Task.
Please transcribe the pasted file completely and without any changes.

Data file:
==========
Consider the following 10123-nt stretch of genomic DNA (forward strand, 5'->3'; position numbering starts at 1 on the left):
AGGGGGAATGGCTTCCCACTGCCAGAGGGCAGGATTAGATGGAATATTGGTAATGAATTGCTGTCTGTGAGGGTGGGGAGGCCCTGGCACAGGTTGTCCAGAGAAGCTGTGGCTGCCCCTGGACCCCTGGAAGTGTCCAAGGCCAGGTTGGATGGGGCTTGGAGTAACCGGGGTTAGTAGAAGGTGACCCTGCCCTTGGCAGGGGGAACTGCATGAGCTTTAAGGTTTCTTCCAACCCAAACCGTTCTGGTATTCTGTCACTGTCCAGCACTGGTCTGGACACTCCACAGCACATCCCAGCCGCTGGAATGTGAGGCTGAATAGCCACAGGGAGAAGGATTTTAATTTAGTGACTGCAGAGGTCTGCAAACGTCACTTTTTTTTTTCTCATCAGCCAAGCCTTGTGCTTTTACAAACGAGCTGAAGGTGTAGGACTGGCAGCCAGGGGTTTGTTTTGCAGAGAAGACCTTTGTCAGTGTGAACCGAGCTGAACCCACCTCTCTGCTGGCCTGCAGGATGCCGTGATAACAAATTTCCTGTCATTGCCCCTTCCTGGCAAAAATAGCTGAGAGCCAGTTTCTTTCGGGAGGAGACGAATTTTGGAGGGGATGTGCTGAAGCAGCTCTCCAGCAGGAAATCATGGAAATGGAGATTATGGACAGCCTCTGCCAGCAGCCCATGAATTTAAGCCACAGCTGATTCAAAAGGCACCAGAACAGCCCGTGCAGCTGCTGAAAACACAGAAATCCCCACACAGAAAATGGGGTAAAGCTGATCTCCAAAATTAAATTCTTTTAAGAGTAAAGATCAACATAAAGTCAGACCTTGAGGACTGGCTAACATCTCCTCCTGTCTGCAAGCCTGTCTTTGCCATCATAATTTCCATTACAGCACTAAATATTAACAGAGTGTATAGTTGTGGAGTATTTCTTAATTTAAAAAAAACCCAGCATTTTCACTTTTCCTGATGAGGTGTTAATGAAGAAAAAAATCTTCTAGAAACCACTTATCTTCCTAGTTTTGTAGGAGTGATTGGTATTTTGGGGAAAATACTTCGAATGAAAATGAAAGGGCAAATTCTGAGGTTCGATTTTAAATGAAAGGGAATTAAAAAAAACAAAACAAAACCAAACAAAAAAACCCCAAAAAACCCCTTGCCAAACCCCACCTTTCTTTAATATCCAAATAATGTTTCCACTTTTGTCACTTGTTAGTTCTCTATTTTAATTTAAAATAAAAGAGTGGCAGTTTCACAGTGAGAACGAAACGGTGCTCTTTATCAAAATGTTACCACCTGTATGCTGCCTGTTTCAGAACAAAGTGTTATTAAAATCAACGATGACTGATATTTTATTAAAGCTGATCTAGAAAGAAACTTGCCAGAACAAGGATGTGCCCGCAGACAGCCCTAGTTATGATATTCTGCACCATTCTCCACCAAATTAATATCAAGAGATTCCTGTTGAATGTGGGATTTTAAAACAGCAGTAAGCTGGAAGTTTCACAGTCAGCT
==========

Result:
Consider the following 10123-nt stretch of genomic DNA (forward strand, 5'->3'; position numbering starts at 1 on the left):
AGGGGGAATGGCTTCCCACTGCCAGAGGGCAGGATTAGATGGAATATTGGTAATGAATTGCTGTCTGTGAGGGTGGGGAGGCCCTGGCACAGGTTGTCCAGAGAAGCTGTGGCTGCCCCTGGACCCCTGGAAGTGTCCAAGGCCAGGTTGGATGGGGCTTGGAGTAACCGGGGTTAGTAGAAGGTGACCCTGCCCTTGGCAGGGGGAACTGCATGAGCTTTAAGGTTTCTTCCAACCCAAACCGTTCTGGTATTCTGTCACTGTCCAGCACTGGTCTGGACACTCCACAGCACATCCCAGCCGCTGGAATGTGAGGCTGAATAGCCACAGGGAGAAGGATTTTAATTTAGTGACTGCAGAGGTCTGCAAACGTCACTTTTTTTTTTCTCATCAGCCAAGCCTTGTGCTTTTACAAACGAGCTGAAGGTGTAGGACTGGCAGCCAGGGGTTTGTTTTGCAGAGAAGACCTTTGTCAGTGTGAACCGAGCTGAACCCACCTCTCTGCTGGCCTGCAGGATGCCGTGATAACAAATTTCCTGTCATTGCCCCTTCCTGGCAAAAATAGCTGAGAGCCAGTTTCTTTCGGGAGGAGACGAATTTTGGAGGGGATGTGCTGAAGCAGCTCTCCAGCAGGAAATCATGGAAATGGAGATTATGGACAGCCTCTGCCAGCAGCCCATGAATTTAAGCCACAGCTGATTCAAAAGGCACCAGAACAGCCCGTGCAGCTGCTGAAAACACAGAAATCCCCACACAGAAAATGGGGTAAAGCTGATCTCCAAAATTAAATTCTTTTAAGAGTAAAGATCAACATAAAGTCAGACCTTGAGGACTGGCTAACATCTCCTCCTGTCTGCAAGCCTGTCTTTGCCATCATAATTTCCATTACAGCACTAAATATTAACAGAGTGTATAGTTGTGGAGTATTTCTTAATTTAAAAAAAACCCAGCATTTTCACTTTTCCTGATGAGGTGTTAATGAAGAAAAAAATCTTCTAGAAACCACTTATCTTCCTAGTTTTGTAGGAGTGATTGGTATTTTGGGGAAAATACTTCGAATGAAAATGAAAGGGCAAATTCTGAGGTTCGATTTTAAATGAAAGGGAATTAAAAAAAACAAAACAAAACCAAACAAAAAAACCCCAAAAAACCCCTTGCCAAACCCCACCTTTCTTTAATATCCAAATAATGTTTCCACTTTTGTCACTTGTTAGTTCTCTATTTTAATTTAAAATAAAAGAGTGGCAGTTTCACAGTGAGAACGAAACGGTGCTCTTTATCAAAATGTTACCACCTGTATGCTGCCTGTTTCAGAACAAAGTGTTATTAAAATCAACGATGACTGATATTTTATTAAAGCTGATCTAGAAAGAAACTTGCCAGAACAAGGATGTGCCCGCAGACAGCCCTAGTTATGATATTCTGCACCATTCTCCACCAAATTAATATCAAGAGATTCCTGTTGAATGTGGGATTTTAAAACAGCAGTAAGCTGGAAGTTTCACAGTCAGCT